The good, the bad and the ugly

Southasia - - EDITORS MAIL -

With the role of our in­tel­li­gence agen­cies in the spot­light af­ter the at­tack on Hamid Mir, and the en­su­ing bat­tle between me­dia houses, there couldn’t have been a more ap­pro­pri­ate time for SouthAsia to run a cover story on the ISI, Pak­istan’s pre­mier in­tel­li­gence out­fit. While it is true that the ISI has at­tracted heavy crit­i­cism from a num­ber of an­a­lysts, it is also true that the agency has given its crit­ics many rea­sons to crit­i­cize it. Its role in the Afghan ji­had, for one, was most un­for­tu­nate. It may like to claim that the cre­ation of the Tal­iban was in Pak­istan’s in­ter­est at that time but ev­ery­one has seen how dis­as­trous this move has proved for us. At the same time, no one can deny the agency’s ser­vices for the coun­try. It gath­ers timely in­tel­li­gence through its hun­dreds of op­er­a­tives across the coun­try which helps in prevent­ing many acts of ter­ror­ism.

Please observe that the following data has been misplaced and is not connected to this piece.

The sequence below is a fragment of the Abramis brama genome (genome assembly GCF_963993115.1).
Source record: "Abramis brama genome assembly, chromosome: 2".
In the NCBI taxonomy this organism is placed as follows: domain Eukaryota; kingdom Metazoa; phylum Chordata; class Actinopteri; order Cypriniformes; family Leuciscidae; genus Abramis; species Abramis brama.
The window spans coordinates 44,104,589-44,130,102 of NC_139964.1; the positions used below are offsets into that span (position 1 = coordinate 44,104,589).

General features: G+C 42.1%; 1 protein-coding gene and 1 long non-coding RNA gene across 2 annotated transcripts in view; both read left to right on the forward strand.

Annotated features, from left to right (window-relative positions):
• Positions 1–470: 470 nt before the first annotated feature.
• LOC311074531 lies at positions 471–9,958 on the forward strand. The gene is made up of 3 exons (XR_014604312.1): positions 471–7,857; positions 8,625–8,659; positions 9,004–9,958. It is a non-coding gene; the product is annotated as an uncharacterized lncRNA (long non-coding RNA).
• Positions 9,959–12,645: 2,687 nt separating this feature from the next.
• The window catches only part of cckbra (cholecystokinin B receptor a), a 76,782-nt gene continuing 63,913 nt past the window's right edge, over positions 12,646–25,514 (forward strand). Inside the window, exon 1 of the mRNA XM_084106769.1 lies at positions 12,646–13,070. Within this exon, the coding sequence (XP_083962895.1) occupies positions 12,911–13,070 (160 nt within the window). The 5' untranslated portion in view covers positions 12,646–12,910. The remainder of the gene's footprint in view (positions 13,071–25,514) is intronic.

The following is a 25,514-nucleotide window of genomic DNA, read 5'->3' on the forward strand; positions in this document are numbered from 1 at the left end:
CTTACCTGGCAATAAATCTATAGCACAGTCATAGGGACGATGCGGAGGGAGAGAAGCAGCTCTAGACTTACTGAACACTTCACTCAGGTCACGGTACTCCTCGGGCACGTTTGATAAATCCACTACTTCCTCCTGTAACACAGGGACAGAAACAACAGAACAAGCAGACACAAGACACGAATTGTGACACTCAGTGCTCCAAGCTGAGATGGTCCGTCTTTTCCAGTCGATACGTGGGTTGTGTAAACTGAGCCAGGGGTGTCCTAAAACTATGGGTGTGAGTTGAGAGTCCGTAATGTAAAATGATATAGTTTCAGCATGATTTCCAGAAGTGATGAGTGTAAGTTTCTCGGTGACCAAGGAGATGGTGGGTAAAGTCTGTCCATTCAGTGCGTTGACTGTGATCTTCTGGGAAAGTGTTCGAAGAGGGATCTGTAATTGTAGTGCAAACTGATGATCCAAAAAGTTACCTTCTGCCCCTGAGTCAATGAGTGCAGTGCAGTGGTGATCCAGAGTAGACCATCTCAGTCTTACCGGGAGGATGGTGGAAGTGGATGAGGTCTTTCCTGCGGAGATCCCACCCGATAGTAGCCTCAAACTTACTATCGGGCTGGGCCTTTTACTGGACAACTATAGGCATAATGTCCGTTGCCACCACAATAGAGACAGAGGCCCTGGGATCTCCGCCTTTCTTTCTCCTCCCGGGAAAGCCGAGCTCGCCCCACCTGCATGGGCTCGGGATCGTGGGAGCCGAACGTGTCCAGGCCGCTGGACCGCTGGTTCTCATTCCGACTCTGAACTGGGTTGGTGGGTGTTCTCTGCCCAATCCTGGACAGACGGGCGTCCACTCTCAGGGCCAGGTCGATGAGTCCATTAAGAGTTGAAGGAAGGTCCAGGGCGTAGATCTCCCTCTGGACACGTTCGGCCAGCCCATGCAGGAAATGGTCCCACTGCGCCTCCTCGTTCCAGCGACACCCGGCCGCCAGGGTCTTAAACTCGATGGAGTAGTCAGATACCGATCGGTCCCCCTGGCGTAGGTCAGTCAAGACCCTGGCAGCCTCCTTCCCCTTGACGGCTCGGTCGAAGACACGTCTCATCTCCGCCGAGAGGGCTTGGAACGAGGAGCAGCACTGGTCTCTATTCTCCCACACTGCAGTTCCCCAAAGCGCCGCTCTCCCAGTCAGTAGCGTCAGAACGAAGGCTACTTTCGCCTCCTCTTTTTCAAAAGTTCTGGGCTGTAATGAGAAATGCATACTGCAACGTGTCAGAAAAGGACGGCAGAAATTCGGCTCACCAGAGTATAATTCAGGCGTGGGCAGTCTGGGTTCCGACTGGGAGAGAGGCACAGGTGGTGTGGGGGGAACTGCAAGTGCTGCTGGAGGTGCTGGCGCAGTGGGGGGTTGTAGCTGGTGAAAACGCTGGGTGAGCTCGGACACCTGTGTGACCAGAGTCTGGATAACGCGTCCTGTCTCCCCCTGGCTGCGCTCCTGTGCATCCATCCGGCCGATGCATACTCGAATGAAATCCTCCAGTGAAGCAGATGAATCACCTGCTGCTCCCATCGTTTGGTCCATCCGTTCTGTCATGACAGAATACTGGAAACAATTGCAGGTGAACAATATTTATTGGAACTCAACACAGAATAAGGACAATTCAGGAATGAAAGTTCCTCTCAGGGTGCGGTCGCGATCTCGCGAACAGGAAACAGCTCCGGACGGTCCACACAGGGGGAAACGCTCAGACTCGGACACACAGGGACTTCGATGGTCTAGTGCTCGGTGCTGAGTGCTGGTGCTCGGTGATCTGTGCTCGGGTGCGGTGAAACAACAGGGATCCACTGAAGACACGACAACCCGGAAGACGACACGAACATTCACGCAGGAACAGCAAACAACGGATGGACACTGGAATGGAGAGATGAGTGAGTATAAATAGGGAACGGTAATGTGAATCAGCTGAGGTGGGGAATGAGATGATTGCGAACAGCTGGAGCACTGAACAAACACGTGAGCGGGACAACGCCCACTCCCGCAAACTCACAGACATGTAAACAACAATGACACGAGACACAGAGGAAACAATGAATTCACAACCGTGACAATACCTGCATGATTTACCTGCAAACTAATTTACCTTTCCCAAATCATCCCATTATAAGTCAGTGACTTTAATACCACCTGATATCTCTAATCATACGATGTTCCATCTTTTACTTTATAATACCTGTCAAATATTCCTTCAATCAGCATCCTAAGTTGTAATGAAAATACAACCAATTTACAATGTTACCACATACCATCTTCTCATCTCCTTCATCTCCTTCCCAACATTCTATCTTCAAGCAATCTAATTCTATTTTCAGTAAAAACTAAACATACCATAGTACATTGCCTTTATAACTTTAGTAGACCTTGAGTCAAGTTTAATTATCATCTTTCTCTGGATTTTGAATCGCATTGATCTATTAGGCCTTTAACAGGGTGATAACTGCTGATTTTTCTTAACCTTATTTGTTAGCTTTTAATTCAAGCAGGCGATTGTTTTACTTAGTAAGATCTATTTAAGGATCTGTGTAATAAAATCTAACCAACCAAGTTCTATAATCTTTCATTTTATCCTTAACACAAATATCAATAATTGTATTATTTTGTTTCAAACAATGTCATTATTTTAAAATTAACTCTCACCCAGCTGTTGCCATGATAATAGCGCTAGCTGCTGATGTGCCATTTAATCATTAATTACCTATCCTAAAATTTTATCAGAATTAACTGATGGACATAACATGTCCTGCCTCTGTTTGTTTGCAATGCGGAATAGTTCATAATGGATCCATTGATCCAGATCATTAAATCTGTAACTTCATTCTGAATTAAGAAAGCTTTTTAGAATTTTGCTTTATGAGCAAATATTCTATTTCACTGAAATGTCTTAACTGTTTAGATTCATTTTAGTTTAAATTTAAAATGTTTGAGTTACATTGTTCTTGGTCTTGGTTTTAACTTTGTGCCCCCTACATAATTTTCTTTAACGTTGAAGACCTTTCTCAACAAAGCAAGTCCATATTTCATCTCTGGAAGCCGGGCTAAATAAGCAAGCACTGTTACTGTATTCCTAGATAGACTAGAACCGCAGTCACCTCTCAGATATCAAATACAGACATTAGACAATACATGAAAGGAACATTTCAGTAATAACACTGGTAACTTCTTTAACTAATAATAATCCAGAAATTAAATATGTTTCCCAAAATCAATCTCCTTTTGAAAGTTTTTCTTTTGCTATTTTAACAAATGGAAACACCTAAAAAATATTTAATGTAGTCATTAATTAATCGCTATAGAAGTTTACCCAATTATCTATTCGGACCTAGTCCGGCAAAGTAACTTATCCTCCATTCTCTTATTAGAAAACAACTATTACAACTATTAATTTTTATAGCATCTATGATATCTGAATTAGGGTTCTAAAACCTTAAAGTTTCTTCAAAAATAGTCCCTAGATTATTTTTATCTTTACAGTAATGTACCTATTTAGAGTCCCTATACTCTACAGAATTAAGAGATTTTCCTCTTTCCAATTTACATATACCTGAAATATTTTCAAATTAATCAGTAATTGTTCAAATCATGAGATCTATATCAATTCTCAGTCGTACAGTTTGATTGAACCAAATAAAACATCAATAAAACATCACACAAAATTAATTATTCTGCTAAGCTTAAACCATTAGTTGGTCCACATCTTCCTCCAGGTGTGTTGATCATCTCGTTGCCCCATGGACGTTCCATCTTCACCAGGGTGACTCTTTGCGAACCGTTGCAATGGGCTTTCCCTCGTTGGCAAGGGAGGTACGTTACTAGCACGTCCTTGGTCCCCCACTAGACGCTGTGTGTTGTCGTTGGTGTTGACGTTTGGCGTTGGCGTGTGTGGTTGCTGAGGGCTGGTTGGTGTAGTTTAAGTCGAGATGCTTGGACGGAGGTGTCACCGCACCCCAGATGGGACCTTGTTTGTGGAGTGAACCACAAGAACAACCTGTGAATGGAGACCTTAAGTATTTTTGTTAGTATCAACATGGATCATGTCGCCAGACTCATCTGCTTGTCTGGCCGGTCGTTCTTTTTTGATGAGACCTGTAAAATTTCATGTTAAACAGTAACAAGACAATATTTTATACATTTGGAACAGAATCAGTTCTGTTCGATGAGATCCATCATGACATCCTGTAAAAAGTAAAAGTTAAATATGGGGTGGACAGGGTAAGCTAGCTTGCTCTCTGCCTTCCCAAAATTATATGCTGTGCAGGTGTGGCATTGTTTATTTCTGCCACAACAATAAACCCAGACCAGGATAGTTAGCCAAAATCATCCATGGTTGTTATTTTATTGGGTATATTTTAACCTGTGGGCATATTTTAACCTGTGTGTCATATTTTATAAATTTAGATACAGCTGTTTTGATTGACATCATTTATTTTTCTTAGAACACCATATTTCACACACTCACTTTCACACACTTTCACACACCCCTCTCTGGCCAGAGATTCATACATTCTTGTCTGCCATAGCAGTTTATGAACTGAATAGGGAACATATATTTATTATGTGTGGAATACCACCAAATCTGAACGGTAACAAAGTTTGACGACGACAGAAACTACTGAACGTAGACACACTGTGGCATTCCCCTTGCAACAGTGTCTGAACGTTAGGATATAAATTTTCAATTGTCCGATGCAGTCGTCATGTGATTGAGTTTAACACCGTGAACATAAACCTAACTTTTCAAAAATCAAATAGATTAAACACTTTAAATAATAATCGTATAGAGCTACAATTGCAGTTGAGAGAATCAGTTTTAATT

I no­ticed that al­most all the writ­ers, the ma­jor­ity of whom were re­tired armed forces per­son­nel, re­it­er­ated the need for mak­ing the in­tel­li­gence agency more ac­count­able and its func­tion­ing more trans­par­ent. This is a wise de­mand, in­deed. The agency should be an­swer­able to some au­thor­ity. This sin­gle step will go a long way in in­creas­ing its cred­i­bil­ity and trust­wor­thi­ness among the masses.

Saa­dia Baig

Karachi, Pak­istan

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